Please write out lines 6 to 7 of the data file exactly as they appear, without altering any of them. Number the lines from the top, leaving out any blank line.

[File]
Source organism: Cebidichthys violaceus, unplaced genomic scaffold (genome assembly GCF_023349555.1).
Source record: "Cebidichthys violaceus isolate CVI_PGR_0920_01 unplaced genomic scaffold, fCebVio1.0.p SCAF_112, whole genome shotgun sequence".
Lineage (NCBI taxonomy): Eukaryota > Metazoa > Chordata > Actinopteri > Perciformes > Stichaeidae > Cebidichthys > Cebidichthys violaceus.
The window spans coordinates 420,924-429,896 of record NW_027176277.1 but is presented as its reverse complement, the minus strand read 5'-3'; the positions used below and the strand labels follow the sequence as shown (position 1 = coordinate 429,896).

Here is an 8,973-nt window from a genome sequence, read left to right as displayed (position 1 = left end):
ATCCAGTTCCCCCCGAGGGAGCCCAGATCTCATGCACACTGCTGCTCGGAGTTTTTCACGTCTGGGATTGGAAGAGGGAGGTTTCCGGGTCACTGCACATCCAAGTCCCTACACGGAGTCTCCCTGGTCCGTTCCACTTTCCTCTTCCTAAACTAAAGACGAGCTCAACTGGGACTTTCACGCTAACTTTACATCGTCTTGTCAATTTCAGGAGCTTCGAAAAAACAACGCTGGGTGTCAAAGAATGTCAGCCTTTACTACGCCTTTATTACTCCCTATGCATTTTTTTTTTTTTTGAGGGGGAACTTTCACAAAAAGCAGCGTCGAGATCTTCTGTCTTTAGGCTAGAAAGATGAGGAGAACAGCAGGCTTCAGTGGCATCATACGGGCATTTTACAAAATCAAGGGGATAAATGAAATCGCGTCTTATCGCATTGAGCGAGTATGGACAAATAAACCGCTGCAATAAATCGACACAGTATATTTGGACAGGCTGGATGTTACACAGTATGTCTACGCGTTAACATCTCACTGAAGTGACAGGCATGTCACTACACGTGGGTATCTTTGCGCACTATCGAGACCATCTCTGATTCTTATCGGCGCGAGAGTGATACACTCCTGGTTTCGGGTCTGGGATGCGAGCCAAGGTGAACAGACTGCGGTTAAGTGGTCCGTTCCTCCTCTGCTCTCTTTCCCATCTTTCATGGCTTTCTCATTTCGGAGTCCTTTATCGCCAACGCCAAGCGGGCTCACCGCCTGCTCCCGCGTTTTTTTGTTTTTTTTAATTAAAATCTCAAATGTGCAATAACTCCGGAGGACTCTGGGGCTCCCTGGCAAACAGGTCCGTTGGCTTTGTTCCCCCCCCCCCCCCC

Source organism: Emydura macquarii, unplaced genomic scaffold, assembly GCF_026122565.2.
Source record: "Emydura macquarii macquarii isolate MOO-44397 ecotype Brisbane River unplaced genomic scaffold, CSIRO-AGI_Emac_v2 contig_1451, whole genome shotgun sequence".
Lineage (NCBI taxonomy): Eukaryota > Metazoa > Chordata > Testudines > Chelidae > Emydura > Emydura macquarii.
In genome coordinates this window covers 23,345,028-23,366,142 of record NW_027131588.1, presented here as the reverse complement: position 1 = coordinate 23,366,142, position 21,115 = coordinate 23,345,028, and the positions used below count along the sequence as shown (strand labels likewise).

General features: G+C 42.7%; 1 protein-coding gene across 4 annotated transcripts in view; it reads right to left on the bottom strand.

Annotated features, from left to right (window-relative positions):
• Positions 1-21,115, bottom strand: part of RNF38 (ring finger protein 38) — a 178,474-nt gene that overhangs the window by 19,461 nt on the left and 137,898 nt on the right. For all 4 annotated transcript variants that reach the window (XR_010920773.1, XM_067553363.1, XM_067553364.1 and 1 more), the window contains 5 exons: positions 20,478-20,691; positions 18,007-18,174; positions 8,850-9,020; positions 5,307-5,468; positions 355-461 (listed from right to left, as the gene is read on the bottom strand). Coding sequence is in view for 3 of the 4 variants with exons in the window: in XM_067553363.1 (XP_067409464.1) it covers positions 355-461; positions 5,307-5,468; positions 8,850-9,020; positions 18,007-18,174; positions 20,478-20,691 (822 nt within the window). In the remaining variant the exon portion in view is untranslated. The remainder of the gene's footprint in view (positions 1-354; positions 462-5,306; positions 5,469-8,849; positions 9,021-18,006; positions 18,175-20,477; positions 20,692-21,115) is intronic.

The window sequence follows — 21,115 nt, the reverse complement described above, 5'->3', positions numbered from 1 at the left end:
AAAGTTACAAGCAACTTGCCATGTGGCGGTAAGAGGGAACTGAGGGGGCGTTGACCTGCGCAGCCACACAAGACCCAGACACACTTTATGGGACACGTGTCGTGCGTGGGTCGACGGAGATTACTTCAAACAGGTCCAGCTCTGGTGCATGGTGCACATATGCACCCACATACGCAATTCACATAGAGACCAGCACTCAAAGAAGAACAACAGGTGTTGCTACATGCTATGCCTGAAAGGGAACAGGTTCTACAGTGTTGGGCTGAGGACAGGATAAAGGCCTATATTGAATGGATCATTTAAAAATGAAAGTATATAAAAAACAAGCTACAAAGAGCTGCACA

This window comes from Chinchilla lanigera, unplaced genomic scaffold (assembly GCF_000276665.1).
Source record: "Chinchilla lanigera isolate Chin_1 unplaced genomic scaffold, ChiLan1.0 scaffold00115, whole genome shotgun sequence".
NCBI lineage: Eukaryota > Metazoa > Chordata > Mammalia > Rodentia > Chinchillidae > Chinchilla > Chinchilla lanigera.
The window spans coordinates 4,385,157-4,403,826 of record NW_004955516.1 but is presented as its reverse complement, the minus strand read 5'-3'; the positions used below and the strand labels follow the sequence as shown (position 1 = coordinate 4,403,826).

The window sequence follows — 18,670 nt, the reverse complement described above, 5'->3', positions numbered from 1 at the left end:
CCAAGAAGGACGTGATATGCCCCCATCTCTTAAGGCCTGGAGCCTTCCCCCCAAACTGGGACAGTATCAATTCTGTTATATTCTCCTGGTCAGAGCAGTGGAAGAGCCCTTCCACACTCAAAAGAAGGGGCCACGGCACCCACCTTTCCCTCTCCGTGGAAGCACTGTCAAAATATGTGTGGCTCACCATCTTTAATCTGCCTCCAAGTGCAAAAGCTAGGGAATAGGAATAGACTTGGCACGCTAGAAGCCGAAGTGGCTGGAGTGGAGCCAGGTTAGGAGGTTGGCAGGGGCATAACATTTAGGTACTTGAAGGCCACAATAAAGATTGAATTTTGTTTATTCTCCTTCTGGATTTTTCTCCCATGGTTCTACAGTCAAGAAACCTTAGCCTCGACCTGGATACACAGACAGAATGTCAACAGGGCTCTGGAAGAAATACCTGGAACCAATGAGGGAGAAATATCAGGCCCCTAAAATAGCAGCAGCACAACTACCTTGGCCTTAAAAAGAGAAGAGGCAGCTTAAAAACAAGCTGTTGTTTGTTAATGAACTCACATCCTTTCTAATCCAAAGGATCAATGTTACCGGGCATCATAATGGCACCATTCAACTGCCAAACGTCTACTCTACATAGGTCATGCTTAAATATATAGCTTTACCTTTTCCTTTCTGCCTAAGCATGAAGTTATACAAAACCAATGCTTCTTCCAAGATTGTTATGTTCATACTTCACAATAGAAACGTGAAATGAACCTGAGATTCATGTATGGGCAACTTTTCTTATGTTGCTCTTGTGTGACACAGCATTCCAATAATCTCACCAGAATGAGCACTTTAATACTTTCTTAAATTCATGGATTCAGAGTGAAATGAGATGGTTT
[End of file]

ATCCAGTTCCCCCCGAGGGAGCCCAGATCTCATGCACACTGCTGCTCGGAGTTTTTCACGTCTGGGATTGGAAGAGGGAGGTTTCCGGGTCACTGCACATCCAAGTCCCTACACGGAGTCTCCCTGGTCCGTTCCACTTTCCTCTTCCTAAACTAAAGACGAGCTCAACTGGGACTTTCACGCTAACTTTACATCGTCTTGTCAATTTCAGGAGCTTCGAAAAAACAACGCTGGGTGTCAAAGAATGTCAGCCTTTACTACGCCTTTATTACTCCCTATGCATTTTTTTTTTTTTTGAGGGGGAACTTTCACAAAAAGCAGCGTCGAGATCTTCTGTCTTTAGGCTAGAAAGATGAGGAGAACAGCAGGCTTCAGTGGCATCATACGGGCATTTTACAAAATCAAGGGGATAAATGAAATCGCGTCTTATCGCATTGAGCGAGTATGGACAAATAAACCGCTGCAATAAATCGACACAGTATATTTGGACAGGCTGGATGTTACACAGTATGTCTACGCGTTAACATCTCACTGAAGTGACAGGCATGTCACTACACGTGGGTATCTTTGCGCACTATCGAGACCATCTCTGATTCTTATCGGCGCGAGAGTGATACACTCCTGGTTTCGGGTCTGGGATGCGAGCCAAGGTGAACAGACTGCGGTTAAGTGGTCCGTTCCTCCTCTGCTCTCTTTCCCATCTTTCATGGCTTTCTCATTTCGGAGTCCTTTATCGCCAACGCCAAGCGGGCTCACCGCCTGCTCCCGCGTTTTTTTGTTTTTTTTAATTAAAATCTCAAATGTGCAATAACTCCGGAGGACTCTGGGGCTCCCTGGCAAACAGGTCCGTTGGCTTTGTTCCCCCCCCCCCCCCC

Source organism: Emydura macquarii, unplaced genomic scaffold, assembly GCF_026122565.2.